There are two things which made me stand up (metaphorically) when I first saw Whiteout at the cinema... two things that is, apart from the snow. I love snow and I love snow in movies... if a movie has got snow in it (so McCabe and Mrs. Miller, The Great Silence) then I am going to be able to watch it no matter how bad it is... in fact, I’ve just realised as I was writing those last few words that maybe that’s partially why my favourite movie out of the original Star Wars trilogy is The Empire Strikes Back... it started up on an ice planet, what more do I need? Blood and snow... a winning combination in a movie if ever there was one.

Now where was I?

Oh yeah. Two things which made me pay attention. One was in a scene with Kate Beckinsale just after she has had her fingers amputated and she is taking it out on her quarters in the base by throwing a tantrum and wrecking the place. One of the DVDs in her collection, making a blink and you’ll miss it appearance, is the 1954 sci-fi B-movie THEM! Of course, it would have been more a comment on the kind of film Whiteout is in terms of setting if it had been The Thing From Another World or even John Carpenter’s remake of the same (just The Thing) but I’m always happy for movies involving giant ants to make an appearance. I love THEM! and happy to see it referenced whenever possible. The last time I remember a nod to it in a movie was in that great Area 51 how-many-sci-fi-references-can-you-cram-into-a-scene sequence in Looney Toons Back in Action. The same sound effect as the giant ants from THEM! was used.

Okay... thing number two is... the score. Never been the best follower of John Frizzell but I do like his style and I’m probably one of the few people on the planet who bought the soundtrack CD to a small sci-fi show he scored back in 1995 called VR5. The show was cancelled after less than ten episodes if I recall so the CD release must have been part of the deal before it started to air is my guess. I liked him then and I like him now. His score for Whiteout is quite breathtaking... it’s not really a score that relies on leitmotif to tune in the viewer, at least not that I can tell and that doesn’t seem to be Frizzel’s thing. His window into the material seems to be similar to the work of Bernard Herrmann... not in style, they're worlds apart, but in terms of scoring for the landscape and the psychological atmosphere of the environment rather than tying anything into a specific character. Some of his more sweeping, snowbound cues reminded me of his work on the score for Jeunet’s Alien: Ressurection (a score that I feel was much maligned when it came out but which I think people should maybe take another listen to).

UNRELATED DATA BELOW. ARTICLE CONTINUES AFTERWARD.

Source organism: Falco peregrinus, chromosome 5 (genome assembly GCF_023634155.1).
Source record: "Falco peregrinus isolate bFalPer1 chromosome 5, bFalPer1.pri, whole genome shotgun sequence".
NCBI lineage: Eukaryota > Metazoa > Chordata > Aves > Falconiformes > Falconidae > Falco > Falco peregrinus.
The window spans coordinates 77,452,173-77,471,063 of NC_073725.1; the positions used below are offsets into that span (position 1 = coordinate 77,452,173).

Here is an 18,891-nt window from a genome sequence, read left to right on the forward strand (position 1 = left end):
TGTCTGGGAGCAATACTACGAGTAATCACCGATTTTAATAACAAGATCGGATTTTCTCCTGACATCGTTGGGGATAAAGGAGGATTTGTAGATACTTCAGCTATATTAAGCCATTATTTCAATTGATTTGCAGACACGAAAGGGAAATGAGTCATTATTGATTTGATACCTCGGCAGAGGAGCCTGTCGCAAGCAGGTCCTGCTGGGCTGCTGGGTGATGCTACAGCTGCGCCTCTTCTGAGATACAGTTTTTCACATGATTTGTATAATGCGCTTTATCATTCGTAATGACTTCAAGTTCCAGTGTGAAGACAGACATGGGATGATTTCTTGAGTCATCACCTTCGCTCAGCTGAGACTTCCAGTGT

So there you have it... not a great movie by any standards but certainly not an absolutely terrible one. Good thing to watch if you don’t want to think about anything in particular (everything is well telegraphed and spoonfed for you) but with some standout music and a reference to giant ants! Not the best kind of art in the world... but sometimes a light, unchallenging dessert is just the kind of comfort food you need.